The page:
Diagnosis: Maloney is scientifically utterly ignorant, and as such staunchly anti-science. And to support that position, Maloney subscribes to conspiracy theories. Unfortunately, she also has the power and influence to use her anti-science views and commitment to conspiracy theories to really do substantial harm. We count her as one of the more dangerous loons in the US at present.

Wednesday, November 15, 2017

#1923: George Malkmus

The blog Republican Faith Chat (formerly Baptists for Brownback), notable for its extreme religious fervor and bloodlust (recommending that the poor and homeless be poisoned, for instance) and whose welcoming message is “Conservative Christians ONLY. Liberals, Atheists Not Welcomed!”, is probably satire – though it is hard to tell – which means that its resident pastor, Tobin Maker, is … well, it’s not entirely clear, but if he’s real, he might just be the most extreme wingnut and bloodthirsty religious fanatic on the Internet.

George Malkmus is also a religiously motivated crackpot, but at least he takes his delusions in a slightly different direction. Reverend Malkmus promotes the Hallelujah Diet and claims to have eliminated his own colon cancer and other serious health problems decades ago by “following biblical principles for a natural diet and healthy lifestyle.” These claims are, needless to say, hard to verify, though in 1998 Malkmus admitted that he never consulted a cancer specialist for diagnosis but relied on nutritionists and chiropractors. He also ostensibly had a stroke in 2001, which he claims to have treated with woo and no scientifically recognized medical intervention. Perhaps the most striking thing about his medical history is how abysmally poor his health has (ostensibly) been while (putatively) following his diet.

Together with his wife Rhonda Jean, he operates Hallelujah Acres, where they arrange seminars (some held by his “health ministers” Olin Idol and Graeme Coad – names to take note of) and sell various “health” products. They and their followers claim that their methods have helped people with obesity, cancer, arthritis, and a wide range of other health issues. Needless to say, they haven’t. Malkmus also maintains relationships with Charlotte Gerson, Joel Robbins (a chiropractor, which is not the same as an MD), Mary Ruth Swope (who claims that Barley Green can cure cancer, which it cannot), and the Contreras family, who runs the Oasis of Hope Hospital, a “cancer clinic” that you should avoid unless you want your cancer to kill you just as quickly but far more expensively than if you left it untreated.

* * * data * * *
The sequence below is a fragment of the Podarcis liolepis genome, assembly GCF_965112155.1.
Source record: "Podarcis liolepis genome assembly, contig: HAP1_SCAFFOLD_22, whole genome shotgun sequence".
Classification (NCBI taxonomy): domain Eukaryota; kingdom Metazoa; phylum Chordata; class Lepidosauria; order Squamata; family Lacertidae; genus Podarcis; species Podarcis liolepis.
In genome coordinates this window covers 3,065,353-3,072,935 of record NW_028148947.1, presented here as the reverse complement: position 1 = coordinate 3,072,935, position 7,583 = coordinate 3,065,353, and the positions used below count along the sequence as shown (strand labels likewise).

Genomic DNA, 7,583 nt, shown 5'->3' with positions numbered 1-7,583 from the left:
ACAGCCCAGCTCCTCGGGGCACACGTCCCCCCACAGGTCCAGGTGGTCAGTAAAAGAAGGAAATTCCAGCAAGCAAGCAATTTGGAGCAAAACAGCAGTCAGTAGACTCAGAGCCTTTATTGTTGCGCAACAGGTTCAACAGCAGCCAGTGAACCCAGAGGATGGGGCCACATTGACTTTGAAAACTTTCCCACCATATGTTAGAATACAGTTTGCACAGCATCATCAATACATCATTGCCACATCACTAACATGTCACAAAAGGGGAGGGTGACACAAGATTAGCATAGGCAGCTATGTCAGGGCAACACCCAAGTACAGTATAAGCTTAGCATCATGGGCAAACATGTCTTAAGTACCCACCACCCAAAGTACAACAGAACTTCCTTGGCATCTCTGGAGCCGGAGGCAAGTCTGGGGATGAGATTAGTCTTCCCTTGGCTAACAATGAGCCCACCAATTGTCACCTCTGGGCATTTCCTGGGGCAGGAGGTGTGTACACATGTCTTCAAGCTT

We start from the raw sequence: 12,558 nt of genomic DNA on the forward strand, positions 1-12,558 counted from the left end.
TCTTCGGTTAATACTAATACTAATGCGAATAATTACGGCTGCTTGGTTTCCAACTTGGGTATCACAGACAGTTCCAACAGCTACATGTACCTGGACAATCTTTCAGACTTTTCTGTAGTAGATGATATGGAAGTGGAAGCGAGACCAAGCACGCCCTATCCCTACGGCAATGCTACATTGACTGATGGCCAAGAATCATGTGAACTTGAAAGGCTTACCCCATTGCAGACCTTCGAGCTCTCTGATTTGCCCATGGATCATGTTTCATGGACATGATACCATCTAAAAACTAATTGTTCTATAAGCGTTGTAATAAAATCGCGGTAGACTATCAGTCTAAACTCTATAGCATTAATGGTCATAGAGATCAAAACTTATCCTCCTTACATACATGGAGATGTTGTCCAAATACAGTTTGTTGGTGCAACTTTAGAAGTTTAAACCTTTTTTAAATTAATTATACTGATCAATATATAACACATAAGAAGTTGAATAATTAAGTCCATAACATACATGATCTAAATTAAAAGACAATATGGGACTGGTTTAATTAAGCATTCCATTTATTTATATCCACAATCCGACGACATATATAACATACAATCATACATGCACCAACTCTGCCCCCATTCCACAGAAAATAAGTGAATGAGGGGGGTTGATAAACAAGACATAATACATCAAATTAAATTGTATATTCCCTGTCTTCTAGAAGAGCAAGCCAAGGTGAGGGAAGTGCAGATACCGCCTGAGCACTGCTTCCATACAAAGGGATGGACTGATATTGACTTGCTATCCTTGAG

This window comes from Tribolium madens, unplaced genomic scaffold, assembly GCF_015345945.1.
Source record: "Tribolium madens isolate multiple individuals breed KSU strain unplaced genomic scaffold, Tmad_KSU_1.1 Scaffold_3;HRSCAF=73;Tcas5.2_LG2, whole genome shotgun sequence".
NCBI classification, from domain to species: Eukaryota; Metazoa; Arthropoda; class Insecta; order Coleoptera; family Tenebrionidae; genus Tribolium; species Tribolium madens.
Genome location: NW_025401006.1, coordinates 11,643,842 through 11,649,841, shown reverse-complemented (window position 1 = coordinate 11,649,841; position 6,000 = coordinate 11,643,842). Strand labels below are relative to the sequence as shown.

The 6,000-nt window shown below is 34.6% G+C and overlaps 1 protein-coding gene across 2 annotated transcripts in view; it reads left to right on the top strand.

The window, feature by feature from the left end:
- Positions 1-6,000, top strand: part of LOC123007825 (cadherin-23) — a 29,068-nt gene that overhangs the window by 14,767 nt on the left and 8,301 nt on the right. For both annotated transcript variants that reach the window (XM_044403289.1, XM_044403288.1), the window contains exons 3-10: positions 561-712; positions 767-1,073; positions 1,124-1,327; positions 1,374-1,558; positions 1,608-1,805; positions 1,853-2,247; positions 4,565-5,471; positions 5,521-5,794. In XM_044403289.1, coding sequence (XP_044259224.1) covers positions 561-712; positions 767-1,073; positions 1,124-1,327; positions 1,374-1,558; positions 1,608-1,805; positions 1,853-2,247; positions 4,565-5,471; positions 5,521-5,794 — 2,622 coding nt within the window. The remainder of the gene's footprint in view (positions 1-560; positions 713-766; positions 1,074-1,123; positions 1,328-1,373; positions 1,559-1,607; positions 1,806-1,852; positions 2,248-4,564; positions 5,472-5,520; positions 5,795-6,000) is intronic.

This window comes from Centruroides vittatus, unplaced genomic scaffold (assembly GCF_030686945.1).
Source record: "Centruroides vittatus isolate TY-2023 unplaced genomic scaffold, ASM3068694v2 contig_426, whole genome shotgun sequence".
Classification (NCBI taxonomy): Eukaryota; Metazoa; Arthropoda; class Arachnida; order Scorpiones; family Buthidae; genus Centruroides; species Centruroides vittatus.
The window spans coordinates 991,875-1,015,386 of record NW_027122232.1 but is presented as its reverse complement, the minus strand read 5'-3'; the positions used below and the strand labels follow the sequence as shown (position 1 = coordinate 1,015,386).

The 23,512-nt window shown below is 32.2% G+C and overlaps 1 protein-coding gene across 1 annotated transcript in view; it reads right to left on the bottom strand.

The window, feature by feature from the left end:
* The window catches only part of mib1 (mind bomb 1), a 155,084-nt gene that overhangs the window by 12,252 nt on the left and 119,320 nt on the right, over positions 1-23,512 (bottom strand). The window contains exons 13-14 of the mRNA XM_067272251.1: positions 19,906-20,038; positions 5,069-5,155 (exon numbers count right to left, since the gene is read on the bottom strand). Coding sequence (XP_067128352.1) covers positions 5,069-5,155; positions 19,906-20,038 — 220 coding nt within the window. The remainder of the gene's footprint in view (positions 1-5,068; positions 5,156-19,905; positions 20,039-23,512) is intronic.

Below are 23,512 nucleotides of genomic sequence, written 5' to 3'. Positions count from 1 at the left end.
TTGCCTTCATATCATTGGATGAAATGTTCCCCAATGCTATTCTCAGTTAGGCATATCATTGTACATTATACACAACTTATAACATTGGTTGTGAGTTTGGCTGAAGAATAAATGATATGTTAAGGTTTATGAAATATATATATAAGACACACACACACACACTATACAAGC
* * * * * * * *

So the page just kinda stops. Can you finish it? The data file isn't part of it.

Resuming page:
The Malkmuses estimate that more than a million people worldwide have tried their diet, more than 3,000 have taken their training, hundreds have become “Health Ministers”, and more than 220,000 receive his newsletter. In 1995, Malkmus also received an honorary doctorate degree in literature from Louisiana Baptist Seminary, which is hardly anything to be proud of (especially after they awarded one to George Malkmus). In 1997, Malkmus announced that he had formed a “strategic alliance” under which the aforementioned Oasis of Hope Hospital would offer the Hallelujah Diet and report on their results: “for the first time, the cause and effect relationship between diet and disease will be put under scientific scrutiny at a Christian cancer hospital.” The resulting “study” (really nothing more than a customer satisfaction survey conducted by one Michael Donaldson, a chemical engineer) is described here. We can safely call it “underwhelming”.

Malkmus is staunchly opposed to science-based medical care, and claims (of course) that his methods are better and safer. He is, for instance, anti-vaccine, claiming that dietary measures are more effective than immunizations, and has been caught marketing videotapes by Lorraine Day, a Holocaust denier who warns people that medical care is “against God’s will”. Mainstream medicine, according to Malkmus, is just a conspiracy by Big Pharma to fill us with toxins: “All drugs are toxic to the system and create new problems! The solution to our physical problems is not more pollution!” and “[t]he taking of drugs places a person on a vicious downhill spiral that will create ever more physical problems and ultimately end in an early demise.” According to Malkmus, the “whole approach of the medical community” – those who, as opposed to Malkmus, actually know what they are talking about – “is wrong when it comes to using drugs and other harmful treatments (radiation, chemotherapy, etc.) to deal with disease. They are always talking about cures and treatments for specific symptoms but they will never find a way to cure disease through the use of drugs!” Ah, the standard gambit of pseudoscientists who wouldn’t be able to distinguish a symptom from an underlying cause if their lives depended on it.

By contrast, the Hallelujah diet does nothing at all. Malkmus, of course, promotes it as the miracle cure for everything. The diet at least seems to consist primarily of uncooked fruits and vegetables, supplemented by Barley Green, Herbal Fiberblend, Udo’s Choice Perfected Oil, vitamin B12, and at least two 8-ounce glasses of carrot juice daily. Barley Green and Herbal Fiberblend were made by The AIM Companies™, a multilevel marketing company in which Malkmus happens to be a distributor, but that’s just coincidence.

As evidence for the diet’s efficacy, Malkmus can offer you testimonials. He also points out that people used to live on a “diet composed of raw fruits and vegetables, gathered by hand, as found fresh and untainted in nature” before the Flood, when “man lived an average of 912 years, without any recorded sickness for the first almost two thousand years of recorded history.” But after the Flood, when “God allowed animal flesh to be added to His original diet and the cooking of food began, … physical problems began. Looking at Genesis 50:26, we see that the life-span of man dropped from an average of 912 years on God’s original diet to 110 years, in ten generations.”

Diagnosis: Abject bullshit, of course, backed up by rambling pseudoscience and hardline religious ravings. Malkmus seems to be good at marketing, however. We’ll give him that.